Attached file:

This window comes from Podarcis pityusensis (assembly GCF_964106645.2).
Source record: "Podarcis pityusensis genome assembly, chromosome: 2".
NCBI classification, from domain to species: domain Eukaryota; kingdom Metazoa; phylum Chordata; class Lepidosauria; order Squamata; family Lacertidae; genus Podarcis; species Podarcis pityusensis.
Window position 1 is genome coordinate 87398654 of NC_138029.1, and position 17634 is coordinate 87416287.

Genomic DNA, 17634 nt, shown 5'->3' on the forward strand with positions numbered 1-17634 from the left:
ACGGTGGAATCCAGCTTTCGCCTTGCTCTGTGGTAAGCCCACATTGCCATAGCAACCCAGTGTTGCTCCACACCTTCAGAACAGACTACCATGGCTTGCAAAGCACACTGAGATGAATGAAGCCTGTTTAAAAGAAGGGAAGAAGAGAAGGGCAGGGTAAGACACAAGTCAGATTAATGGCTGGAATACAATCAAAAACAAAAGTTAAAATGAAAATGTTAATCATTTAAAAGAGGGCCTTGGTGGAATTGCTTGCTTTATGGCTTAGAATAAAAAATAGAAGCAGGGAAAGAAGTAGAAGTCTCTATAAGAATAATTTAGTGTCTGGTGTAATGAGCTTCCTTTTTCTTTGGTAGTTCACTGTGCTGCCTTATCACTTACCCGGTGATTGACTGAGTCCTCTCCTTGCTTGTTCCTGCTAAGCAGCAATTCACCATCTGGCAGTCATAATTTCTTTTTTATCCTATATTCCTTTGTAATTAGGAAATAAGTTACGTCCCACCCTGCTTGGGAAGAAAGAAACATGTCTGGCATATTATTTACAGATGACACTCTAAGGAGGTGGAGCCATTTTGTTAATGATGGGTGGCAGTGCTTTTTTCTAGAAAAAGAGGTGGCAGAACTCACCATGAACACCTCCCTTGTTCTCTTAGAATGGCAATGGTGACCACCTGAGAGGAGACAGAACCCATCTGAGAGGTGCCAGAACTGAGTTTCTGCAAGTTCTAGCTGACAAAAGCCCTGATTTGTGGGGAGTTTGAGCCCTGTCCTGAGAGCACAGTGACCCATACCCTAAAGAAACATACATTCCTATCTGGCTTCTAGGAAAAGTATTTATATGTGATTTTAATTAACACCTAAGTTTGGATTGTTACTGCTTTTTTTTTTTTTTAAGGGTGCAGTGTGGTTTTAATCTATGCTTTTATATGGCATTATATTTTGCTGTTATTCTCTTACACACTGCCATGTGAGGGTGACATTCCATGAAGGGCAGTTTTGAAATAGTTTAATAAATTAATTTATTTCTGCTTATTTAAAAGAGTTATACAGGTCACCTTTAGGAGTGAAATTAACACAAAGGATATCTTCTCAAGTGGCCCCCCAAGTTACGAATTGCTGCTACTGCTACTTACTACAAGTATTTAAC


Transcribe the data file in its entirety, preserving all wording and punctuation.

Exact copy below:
This window comes from Podarcis pityusensis (assembly GCF_964106645.2).
Source record: "Podarcis pityusensis genome assembly, chromosome: 2".
NCBI classification, from domain to species: domain Eukaryota; kingdom Metazoa; phylum Chordata; class Lepidosauria; order Squamata; family Lacertidae; genus Podarcis; species Podarcis pityusensis.
Window position 1 is genome coordinate 87398654 of NC_138029.1, and position 17634 is coordinate 87416287.

Genomic DNA, 17634 nt, shown 5'->3' on the forward strand with positions numbered 1-17634 from the left:
ACGGTGGAATCCAGCTTTCGCCTTGCTCTGTGGTAAGCCCACATTGCCATAGCAACCCAGTGTTGCTCCACACCTTCAGAACAGACTACCATGGCTTGCAAAGCACACTGAGATGAATGAAGCCTGTTTAAAAGAAGGGAAGAAGAGAAGGGCAGGGTAAGACACAAGTCAGATTAATGGCTGGAATACAATCAAAAACAAAAGTTAAAATGAAAATGTTAATCATTTAAAAGAGGGCCTTGGTGGAATTGCTTGCTTTATGGCTTAGAATAAAAAATAGAAGCAGGGAAAGAAGTAGAAGTCTCTATAAGAATAATTTAGTGTCTGGTGTAATGAGCTTCCTTTTTCTTTGGTAGTTCACTGTGCTGCCTTATCACTTACCCGGTGATTGACTGAGTCCTCTCCTTGCTTGTTCCTGCTAAGCAGCAATTCACCATCTGGCAGTCATAATTTCTTTTTTATCCTATATTCCTTTGTAATTAGGAAATAAGTTACGTCCCACCCTGCTTGGGAAGAAAGAAACATGTCTGGCATATTATTTACAGATGACACTCTAAGGAGGTGGAGCCATTTTGTTAATGATGGGTGGCAGTGCTTTTTTCTAGAAAAAGAGGTGGCAGAACTCACCATGAACACCTCCCTTGTTCTCTTAGAATGGCAATGGTGACCACCTGAGAGGAGACAGAACCCATCTGAGAGGTGCCAGAACTGAGTTTCTGCAAGTTCTAGCTGACAAAAGCCCTGATTTGTGGGGAGTTTGAGCCCTGTCCTGAGAGCACAGTGACCCATACCCTAAAGAAACATACATTCCTATCTGGCTTCTAGGAAAAGTATTTATATGTGATTTTAATTAACACCTAAGTTTGGATTGTTACTGCTTTTTTTTTTTTTTAAGGGTGCAGTGTGGTTTTAATCTATGCTTTTATATGGCATTATATTTTGCTGTTATTCTCTTACACACTGCCATGTGAGGGTGACATTCCATGAAGGGCAGTTTTGAAATAGTTTAATAAATTAATTTATTTCTGCTTATTTAAAAGAGTTATACAGGTCACCTTTAGGAGTGAAATTAACACAAAGGATATCTTCTCAAGTGGCCCCCCAAGTTACGAATTGCTGCTACTGCTACTTACTACAAGTATTTAAC